He said that in 2015, the Department of Public Service and Administration (DPSA) had issued a circular which stated that if someone was not part of the core function, then their post was at level 9, even if they were currently sitting at level 10 because they had been upgraded to that level. However, when the post became vacant, they had to return to level 9, and when it was advertised it had to be advertised as a level 9 post, because it was not a core function. This also applied to people in levels 11 and 12, who were assistant directors and deputy directors, and not junior managers. What happened was that some government officials in all departments were not happy. For example, Department of Transport (DoT) employees had taken the DoT to court. The Departments of Justice and Water, and Mr Ishmael Zwakala from the Department of Labour had also gone to court, and they had won their cases. When the Department had gone to the DPSA for advice on how to deal with the cases, the DPSA had said that it was the responsibility of the Department to deal with these matters, so they had upgraded Mr Zwakala and moved him from level 11 to 12. The DPSA’s advice had been that individual employees should take up their cases either with the courts or the Public Service Bargaining Council, and if they won or lost their cases, the decisions had to be implemented accordingly.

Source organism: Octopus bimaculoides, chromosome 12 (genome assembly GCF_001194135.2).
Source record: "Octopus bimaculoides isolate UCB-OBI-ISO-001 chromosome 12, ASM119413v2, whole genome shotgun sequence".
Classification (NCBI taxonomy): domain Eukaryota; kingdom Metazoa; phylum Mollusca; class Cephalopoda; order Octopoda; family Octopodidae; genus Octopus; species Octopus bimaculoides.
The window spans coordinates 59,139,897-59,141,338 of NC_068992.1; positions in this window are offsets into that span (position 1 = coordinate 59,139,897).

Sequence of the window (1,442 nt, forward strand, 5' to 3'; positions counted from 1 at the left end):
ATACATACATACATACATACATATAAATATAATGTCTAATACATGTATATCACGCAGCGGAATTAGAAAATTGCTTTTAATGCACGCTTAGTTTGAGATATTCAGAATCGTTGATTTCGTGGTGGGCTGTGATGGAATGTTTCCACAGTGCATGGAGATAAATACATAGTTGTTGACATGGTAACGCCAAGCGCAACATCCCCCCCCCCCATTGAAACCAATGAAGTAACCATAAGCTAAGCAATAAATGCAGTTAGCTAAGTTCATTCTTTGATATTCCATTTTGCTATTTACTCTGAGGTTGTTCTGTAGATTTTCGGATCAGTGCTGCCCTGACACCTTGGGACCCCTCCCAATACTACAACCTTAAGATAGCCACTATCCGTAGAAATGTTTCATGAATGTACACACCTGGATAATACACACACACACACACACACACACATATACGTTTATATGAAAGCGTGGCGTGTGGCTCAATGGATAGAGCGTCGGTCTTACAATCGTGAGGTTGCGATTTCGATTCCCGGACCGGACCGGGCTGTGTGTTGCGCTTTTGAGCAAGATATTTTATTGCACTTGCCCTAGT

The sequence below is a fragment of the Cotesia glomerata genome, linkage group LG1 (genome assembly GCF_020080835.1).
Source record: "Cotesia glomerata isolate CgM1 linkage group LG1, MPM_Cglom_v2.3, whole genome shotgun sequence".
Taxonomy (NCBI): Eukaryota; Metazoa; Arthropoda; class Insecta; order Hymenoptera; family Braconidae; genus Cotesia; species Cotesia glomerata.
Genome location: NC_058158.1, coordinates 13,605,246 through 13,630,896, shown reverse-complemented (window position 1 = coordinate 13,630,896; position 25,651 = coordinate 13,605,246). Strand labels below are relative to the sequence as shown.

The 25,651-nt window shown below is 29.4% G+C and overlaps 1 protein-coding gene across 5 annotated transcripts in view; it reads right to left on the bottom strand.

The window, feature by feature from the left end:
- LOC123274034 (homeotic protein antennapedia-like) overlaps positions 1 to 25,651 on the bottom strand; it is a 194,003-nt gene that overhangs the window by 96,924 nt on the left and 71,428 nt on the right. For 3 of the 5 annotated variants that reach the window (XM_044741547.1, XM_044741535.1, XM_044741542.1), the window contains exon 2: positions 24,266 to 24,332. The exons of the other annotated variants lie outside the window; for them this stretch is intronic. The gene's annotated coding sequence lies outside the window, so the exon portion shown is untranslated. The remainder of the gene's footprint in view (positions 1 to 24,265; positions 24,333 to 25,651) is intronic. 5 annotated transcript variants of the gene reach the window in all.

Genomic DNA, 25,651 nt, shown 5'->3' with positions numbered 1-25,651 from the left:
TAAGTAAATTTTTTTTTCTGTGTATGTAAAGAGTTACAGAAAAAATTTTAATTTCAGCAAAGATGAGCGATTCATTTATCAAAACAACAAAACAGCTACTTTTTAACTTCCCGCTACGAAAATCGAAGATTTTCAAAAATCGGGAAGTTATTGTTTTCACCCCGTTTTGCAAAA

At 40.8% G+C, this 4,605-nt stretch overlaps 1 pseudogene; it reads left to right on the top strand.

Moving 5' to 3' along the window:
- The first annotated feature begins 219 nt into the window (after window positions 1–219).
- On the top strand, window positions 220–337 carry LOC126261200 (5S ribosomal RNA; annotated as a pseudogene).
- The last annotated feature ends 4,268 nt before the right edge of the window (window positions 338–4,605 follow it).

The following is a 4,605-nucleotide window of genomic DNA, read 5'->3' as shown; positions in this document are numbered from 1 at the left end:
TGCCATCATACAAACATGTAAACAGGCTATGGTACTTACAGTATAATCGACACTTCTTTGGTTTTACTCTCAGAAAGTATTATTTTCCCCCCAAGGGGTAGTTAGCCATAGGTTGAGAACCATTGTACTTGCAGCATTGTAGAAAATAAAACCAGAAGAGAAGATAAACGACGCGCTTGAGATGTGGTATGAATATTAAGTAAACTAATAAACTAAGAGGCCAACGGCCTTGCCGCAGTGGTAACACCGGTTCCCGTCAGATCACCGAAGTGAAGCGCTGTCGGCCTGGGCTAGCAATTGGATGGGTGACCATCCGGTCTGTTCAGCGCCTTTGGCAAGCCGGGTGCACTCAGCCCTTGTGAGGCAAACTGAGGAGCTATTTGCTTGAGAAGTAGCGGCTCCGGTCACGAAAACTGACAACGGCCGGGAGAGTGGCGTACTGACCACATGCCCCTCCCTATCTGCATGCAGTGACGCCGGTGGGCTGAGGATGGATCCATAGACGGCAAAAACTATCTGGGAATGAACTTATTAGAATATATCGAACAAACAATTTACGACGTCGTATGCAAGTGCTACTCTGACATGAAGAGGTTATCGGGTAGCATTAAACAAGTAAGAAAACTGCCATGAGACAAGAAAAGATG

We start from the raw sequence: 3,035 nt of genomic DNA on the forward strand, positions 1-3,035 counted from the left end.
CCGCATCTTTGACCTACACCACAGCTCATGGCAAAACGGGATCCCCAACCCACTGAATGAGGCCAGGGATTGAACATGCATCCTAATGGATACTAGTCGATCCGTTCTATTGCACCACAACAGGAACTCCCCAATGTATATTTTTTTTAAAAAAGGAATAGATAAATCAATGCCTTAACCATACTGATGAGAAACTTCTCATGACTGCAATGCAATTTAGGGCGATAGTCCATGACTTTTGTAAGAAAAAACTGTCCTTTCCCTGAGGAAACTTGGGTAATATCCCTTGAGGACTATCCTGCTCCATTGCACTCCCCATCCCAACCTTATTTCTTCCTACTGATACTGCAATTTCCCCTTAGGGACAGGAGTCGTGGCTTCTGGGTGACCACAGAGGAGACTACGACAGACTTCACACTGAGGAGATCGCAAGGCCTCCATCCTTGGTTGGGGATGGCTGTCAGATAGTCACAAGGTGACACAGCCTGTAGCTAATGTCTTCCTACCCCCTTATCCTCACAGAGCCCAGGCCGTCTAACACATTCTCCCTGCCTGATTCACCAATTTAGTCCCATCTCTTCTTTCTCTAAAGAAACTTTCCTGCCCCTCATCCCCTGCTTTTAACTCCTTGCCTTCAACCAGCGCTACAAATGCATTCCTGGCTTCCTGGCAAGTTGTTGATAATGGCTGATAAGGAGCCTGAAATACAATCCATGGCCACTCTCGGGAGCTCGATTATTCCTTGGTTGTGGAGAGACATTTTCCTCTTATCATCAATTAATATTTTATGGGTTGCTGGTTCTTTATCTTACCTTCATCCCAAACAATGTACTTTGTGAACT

The DG said he had personally written to the DG of the DPSA, informing him that this did not sit well with the Department of Labour and had requested a meeting with him to find a solution. This was because the DoL’s philosophy was equal pay for work of equal value, and the circular was creating a problem for all departments. This had been one case where the employees and managers of the departments were not in conflict with each other, but they disagreed on when it was going to be implemented. He had been working closely with the DPSA to find a solution to the matter. He had explained to the colleagues that he would use department to department bargaining to find a solution. A council composed of management representatives and unions had been created to discuss this issue on Friday 24 August.